COVID-19 has put a spotlight on health product supply chains, highlighting the challenges in multiple steps in the global supply chain. This paper seeks to understand the impact of COVID-19 on the supply chain of a subset of essential medicines. It identifies the main categories of blockages in the global supply chain created by COVID-19, then uses data on trade flows, wholesalers, and pharma companies, and from surveys, to track the impact.
There was significant short-term disruption to manufacturing caused by COVID-19. Surveys, pharmacy, and export data indicate that COVID-related disruptions impacted the supply of essential medicines, but this varied greatly by markets and product.
The paper highlights that (1) data-driven approaches should be considered to make supply chains more robust, (2) solutions must account for the political and institutional landscape, (3) price surges benefit the wealthiest, and (4) local solutions are often needed to manage global shocks.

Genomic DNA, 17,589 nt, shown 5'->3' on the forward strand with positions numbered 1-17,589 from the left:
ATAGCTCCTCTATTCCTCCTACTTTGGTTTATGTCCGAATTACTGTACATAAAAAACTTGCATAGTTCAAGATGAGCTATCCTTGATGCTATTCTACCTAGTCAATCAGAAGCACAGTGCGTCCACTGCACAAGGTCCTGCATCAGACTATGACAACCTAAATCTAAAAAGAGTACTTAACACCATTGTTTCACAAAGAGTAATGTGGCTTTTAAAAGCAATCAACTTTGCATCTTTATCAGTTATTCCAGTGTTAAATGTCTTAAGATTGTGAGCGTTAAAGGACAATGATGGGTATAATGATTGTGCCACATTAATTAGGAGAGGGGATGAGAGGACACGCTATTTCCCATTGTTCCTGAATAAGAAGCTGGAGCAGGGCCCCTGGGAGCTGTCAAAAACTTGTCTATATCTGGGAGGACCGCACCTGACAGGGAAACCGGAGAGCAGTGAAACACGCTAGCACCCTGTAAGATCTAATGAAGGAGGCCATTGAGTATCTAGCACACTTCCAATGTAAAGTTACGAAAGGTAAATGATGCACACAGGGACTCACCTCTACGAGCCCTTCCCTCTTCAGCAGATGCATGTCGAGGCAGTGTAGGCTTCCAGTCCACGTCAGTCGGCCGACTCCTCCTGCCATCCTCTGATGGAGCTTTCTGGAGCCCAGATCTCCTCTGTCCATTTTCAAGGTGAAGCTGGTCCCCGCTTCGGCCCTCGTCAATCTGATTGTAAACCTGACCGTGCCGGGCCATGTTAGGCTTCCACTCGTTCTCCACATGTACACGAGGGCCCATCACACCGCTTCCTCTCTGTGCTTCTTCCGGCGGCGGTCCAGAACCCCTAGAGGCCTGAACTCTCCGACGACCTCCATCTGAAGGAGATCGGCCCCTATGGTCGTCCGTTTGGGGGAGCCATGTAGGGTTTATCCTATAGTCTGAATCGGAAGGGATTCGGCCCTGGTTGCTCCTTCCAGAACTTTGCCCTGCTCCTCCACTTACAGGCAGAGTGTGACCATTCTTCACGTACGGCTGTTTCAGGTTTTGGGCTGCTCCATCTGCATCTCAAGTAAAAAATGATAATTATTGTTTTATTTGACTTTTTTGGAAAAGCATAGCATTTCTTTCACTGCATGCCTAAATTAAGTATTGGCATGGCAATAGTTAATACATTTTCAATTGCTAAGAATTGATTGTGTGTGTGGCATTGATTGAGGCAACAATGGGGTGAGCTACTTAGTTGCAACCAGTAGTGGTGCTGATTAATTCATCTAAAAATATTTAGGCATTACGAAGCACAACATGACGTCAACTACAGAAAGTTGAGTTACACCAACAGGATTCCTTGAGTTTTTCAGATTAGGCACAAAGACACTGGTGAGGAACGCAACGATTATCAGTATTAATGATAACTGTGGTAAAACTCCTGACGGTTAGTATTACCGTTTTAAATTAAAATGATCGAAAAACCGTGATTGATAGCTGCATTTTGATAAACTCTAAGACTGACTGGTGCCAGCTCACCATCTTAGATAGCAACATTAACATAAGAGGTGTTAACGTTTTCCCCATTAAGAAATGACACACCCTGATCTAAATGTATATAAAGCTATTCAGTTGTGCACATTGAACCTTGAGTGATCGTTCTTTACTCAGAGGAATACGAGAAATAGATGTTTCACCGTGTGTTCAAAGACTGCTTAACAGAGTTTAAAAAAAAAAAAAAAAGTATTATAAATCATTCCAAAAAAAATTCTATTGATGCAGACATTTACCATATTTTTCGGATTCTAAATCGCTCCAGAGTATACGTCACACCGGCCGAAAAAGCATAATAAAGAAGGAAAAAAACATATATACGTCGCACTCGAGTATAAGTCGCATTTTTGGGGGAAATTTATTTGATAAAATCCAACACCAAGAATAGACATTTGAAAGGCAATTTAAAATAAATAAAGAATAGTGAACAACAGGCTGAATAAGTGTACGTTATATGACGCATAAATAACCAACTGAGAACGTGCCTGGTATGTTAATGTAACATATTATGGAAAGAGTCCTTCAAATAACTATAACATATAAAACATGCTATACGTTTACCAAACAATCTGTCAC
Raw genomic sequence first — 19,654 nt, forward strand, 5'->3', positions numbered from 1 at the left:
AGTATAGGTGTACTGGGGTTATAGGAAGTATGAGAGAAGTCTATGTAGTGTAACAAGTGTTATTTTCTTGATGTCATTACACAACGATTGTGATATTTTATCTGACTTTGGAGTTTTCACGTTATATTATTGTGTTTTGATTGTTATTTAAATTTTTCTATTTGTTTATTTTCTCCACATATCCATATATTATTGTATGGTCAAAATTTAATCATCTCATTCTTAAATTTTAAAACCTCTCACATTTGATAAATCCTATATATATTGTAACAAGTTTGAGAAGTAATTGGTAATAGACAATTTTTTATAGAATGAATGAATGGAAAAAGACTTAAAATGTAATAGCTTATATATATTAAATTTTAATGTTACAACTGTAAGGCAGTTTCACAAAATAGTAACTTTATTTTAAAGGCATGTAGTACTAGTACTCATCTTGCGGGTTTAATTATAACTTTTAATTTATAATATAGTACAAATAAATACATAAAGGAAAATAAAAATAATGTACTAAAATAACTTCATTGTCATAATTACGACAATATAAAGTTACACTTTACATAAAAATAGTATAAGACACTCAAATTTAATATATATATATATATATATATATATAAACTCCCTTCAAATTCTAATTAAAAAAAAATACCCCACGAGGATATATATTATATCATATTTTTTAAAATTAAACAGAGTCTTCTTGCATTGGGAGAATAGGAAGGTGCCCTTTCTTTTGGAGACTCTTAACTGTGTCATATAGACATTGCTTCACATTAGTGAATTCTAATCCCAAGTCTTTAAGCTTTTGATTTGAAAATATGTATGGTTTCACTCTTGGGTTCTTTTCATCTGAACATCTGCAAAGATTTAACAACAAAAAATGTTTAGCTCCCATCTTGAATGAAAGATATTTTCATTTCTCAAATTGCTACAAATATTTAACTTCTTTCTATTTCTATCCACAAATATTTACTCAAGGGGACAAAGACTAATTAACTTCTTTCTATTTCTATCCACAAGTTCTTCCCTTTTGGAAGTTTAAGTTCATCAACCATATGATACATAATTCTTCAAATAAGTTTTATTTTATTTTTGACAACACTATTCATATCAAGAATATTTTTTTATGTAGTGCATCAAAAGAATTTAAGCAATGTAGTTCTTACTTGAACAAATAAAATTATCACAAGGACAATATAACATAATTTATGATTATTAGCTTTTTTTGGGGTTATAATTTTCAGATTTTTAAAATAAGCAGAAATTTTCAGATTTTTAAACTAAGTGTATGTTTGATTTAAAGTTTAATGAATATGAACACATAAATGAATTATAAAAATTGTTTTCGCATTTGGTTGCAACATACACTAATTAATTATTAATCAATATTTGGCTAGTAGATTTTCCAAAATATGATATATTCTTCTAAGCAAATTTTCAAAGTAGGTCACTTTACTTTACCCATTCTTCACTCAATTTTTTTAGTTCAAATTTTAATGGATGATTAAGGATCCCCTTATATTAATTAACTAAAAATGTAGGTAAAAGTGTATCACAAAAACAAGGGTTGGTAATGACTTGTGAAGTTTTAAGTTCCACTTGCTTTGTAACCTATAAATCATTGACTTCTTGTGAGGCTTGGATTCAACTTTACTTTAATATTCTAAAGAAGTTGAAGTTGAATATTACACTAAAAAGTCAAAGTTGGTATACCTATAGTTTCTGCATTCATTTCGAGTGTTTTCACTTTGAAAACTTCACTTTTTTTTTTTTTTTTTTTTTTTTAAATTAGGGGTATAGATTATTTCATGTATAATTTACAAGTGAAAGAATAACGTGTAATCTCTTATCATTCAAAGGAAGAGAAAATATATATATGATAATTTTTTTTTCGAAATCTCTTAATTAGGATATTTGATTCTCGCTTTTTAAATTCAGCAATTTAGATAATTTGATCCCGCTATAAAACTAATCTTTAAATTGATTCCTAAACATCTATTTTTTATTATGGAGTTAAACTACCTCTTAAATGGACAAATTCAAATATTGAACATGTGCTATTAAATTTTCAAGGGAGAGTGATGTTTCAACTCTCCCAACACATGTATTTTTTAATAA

More research is needed, particularly into how to obtain granular data to track supply shocks in real time? How do we increase surge capacity? Is it possible to improve procurement practices through pooled procurement, where applicable? And can pharmaceutical production be diversified, with products produced regionally to limit the risk of disruption?
This project was led by CGD but involved many partners whose research fed into our work. Bryden Wood, IQVIA, Maisha Meds, and Tala Consult, and independent consultants Portia Liang, Florian Poli, and Richa Udayana, all contributed papers, available at the links below.
Press and data scan, Chinese active pharmaceutical ingredient (API) exports
Press and data scan, Indian manufacturing of finished products
Post-COVID-19 health commodity shortage tracking using the Maisha Meds network and Indian export data
Legal restrictions on exports of APIs and medicines, and travel disruptions caused by COVID
Survey of medicine wholesalers
Survey of central medical stores
Medicine shortages detection model
Assessing alternatives for the expansion of medicine production in sub-Saharan Africa
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